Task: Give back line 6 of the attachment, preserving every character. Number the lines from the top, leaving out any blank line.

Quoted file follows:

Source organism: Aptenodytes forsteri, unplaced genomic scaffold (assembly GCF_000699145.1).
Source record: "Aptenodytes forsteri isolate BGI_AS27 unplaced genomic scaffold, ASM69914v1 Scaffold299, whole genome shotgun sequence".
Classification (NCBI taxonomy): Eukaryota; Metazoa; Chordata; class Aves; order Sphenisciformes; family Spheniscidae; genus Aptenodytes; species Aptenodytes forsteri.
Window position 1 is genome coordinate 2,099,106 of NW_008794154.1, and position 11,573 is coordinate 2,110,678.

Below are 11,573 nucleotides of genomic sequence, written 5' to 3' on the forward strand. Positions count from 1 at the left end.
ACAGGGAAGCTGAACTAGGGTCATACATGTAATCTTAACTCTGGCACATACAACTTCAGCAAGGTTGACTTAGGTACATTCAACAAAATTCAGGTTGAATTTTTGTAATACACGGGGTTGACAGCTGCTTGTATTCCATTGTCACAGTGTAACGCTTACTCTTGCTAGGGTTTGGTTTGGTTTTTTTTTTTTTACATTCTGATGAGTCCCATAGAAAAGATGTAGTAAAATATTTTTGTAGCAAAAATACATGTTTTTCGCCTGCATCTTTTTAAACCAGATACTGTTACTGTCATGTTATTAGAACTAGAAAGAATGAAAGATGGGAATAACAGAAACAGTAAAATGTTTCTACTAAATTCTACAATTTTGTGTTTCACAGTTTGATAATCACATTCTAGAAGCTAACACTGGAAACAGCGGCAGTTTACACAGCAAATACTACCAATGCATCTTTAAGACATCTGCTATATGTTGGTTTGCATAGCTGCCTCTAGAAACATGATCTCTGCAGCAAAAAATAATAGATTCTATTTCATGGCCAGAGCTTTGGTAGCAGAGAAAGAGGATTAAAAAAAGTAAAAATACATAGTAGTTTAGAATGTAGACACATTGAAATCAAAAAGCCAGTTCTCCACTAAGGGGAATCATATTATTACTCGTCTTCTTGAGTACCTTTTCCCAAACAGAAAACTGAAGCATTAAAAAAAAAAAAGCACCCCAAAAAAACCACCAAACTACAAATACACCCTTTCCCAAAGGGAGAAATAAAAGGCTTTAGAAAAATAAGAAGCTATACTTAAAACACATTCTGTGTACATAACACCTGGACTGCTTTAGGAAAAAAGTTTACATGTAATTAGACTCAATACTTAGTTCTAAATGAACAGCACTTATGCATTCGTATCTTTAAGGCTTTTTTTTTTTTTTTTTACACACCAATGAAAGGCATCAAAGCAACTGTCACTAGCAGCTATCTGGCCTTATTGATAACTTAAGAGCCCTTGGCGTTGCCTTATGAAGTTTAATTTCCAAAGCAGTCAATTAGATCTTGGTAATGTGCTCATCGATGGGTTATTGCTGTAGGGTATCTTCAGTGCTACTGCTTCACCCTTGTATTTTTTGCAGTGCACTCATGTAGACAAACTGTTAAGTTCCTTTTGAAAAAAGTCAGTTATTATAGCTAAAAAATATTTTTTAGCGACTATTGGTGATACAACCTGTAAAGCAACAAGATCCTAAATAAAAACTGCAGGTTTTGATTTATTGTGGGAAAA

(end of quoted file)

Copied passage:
ACAGGGAAGCTGAACTAGGGTCATACATGTAATCTTAACTCTGGCACATACAACTTCAGCAAGGTTGACTTAGGTACATTCAACAAAATTCAGGTTGAATTTTTGTAATACACGGGGTTGACAGCTGCTTGTATTCCATTGTCACAGTGTAACGCTTACTCTTGCTAGGGTTTGGTTTGGTTTTTTTTTTTTTACATTCTGATGAGTCCCATAGAAAAGATGTAGTAAAATATTTTTGTAGCAAAAATACATGTTTTTCGCCTGCATCTTTTTAAACCAGATACTGTTACTGTCATGTTATTAGAACTAGAAAGAATGAAAGATGGGAATAACAGAAACAGTAAAATGTTTCTACTAAATTCTACAATTTTGTGTTTCACAGTTTGATAATCACATTCTAGAAGCTAACACTGGAAACAGCGGCAGTTTACACAGCAAATACTACCAATGCATCTTTAAGACATCTGCTATATGTTGGTTTGCATAGCTGCCTCTAGAAACATGATCTCTGCAGCAAAAAATAATAGATTCTATTTCATGGCCAGAGCTTTGGTAGCAGAGAAAGAGGATTAAAAAAAGTAAAAATACATAGTAGTTTAGAATGTAGACACATTGAAATCAAAAAGCCAGTTCTCCACTAAGGGGAATCATATTATTACTCGTCTTCTTGAGTACCTTTTCCCAAACAGAAAACTGAAGCATTAAAAAAAAAAAAGCACCCCAAAAAAACCACCAAACTACAAATACACCCTTTCCCAAAGGGAGAAATAAAAGGCTTTAGAAAAATAAGAAGCTATACTTAAAACACATTCTGTGTACATAACACCTGGACTGCTTTAGGAAAAAAGTTTACATGTAATTAGACTCAATACTTAGTTCTAAATGAACAGCACTTATGCATTCGTATCTTTAAGGCTTTTTTTTTTTTTTTTTACACACCAATGAAAGGCATCAAAGCAACTGTCACTAGCAGCTATCTGGCCTTATTGATAACTTAAGAGCCCTTGGCGTTGCCTTATGAAGTTTAATTTCCAAAGCAGTCAATTAGATCTTGGTAATGTGCTCATCGATGGGTTATTGCTGTAGGGTATCTTCAGTGCTACTGCTTCACCCTTGTATTTTTTGCAGTGCACTCATGTAGACAAACTGTTAAGTTCCTTTTGAAAAAAGTCAGTTATTATAGCTAAAAAATATTTTTTAGCGACTATTGGTGATACAACCTGTAAAGCAACAAGATCCTAAATAAAAACTGCAGGTTTTGATTTATTGTGGGAAAA